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MLB

It’s Important To Appreciate The Human Element In Baseball, Like An Ump Forgetting How To Count

Michael Reaves/Getty Images

It’s hard to convince people to go to Marlins Park, only slightly less difficult when the Marlins are playing, but still. Thus, it is incumbent on the fellows to give the audience a show, especially when there is an actual audience.

So credit for last night’s piefight goes to the umpiring crew run by Bill Welke for giving the 12,941 announced human attendees a bit of show, and to Miami hitting coach Marcus Thames for getting into the spirit of the thing. Since the crowd was a standard Saturday-sized crowd and the Milwaukee Brewers are a very good team but not yet a magnet, Welke and Thames saw their moment, and delivered.

Miami was in the midst of a second four-run inning in the sixth (they’d had an earlier one in the fourth off Brewers starter Eric Lauer) when Welke, working the plate, got confused about the count to center fielder Jesus Sanchez after Sanchez checked his swing on a stolen base attempt by Avisail Garcia. But not only Welke, but the entire crew of Chris Segal, Dan Merzel and Andy Fletcher. The count, which was 1-1 at the time of Trevor Gott’s pitch, became a mystery for the ages, which can best be summed up this way:

This led to Thames pointing out, surely in the politest possible way, that remembering two pitches should not be that much of a task, and to Welke responding that sending Thames to the clubhouse is actually easier than that. Between them, they saw that a four-minute delay in a game that ultimately lasted three hours and thirty minutes is intolerable if occasionally unavoidable and sensed that the crowd needed something to keep their attentions.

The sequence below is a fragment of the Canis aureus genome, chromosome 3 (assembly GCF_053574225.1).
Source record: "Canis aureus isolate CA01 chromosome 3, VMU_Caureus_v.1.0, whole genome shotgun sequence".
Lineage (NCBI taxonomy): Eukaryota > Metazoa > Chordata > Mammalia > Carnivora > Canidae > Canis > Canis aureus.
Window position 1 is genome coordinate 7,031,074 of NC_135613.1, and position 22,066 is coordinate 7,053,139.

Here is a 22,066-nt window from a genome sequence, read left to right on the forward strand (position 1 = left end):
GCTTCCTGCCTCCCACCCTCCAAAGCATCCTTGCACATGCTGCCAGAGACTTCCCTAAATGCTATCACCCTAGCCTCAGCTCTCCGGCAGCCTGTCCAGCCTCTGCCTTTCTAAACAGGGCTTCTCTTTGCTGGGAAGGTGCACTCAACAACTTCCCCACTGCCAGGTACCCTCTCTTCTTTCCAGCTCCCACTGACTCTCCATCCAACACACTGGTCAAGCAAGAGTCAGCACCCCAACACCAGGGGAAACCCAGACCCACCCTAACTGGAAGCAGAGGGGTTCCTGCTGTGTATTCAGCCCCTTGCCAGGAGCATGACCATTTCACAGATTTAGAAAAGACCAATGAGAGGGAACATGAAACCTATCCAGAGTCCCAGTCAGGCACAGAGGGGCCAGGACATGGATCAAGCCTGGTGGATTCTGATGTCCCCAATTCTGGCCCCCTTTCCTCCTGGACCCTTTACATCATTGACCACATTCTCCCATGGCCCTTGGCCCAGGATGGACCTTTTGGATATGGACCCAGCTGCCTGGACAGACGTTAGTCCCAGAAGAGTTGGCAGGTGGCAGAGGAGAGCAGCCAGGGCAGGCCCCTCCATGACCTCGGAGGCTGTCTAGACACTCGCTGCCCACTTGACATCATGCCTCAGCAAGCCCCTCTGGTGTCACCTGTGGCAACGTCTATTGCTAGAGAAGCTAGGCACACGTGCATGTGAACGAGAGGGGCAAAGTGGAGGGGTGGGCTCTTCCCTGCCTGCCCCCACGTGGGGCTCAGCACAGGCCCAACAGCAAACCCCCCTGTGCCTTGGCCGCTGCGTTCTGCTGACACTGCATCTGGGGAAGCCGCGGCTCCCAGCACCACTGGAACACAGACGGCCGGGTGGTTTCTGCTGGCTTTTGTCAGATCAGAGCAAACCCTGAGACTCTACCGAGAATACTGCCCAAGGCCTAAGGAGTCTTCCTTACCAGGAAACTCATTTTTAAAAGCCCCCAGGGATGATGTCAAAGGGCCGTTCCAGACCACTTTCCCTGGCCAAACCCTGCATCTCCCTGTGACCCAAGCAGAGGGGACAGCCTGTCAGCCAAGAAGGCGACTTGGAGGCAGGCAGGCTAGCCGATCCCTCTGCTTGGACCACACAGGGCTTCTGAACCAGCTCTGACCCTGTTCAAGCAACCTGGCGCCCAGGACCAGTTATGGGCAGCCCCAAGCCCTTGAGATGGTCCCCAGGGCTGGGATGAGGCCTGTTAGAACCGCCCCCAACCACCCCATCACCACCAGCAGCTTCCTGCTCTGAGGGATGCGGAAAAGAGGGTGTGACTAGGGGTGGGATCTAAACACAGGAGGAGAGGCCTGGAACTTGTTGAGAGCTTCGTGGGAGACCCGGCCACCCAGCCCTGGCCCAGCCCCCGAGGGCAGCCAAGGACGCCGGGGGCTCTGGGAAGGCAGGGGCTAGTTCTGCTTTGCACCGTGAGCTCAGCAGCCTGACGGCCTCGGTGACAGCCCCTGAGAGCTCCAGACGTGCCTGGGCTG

So they improv-ed Thames’ ejection, doubtless for the entertainment value while New York was gathering the fingers of everyone in the video booth to count to three. This isn’t a case for robo-umpires or a complaint about the standard of officiating, and sometimes stuff just happens that seems inexplicable to us normal folk, but hats off to Welke and Thames for understanding the entertainment component that baseball often forgets. Though Thames could have spiced up his end by throwing a few bats and a Gatorade cooler onto the field to make his ejection more of an audience-delighting spectacle, it’s the initial effort that matters. After all, the folks who talk about the human element very often forget the component that makes humans valuable — the willingness to take a ridiculous situation (which the Marlins won 9-3) and make it preposterous.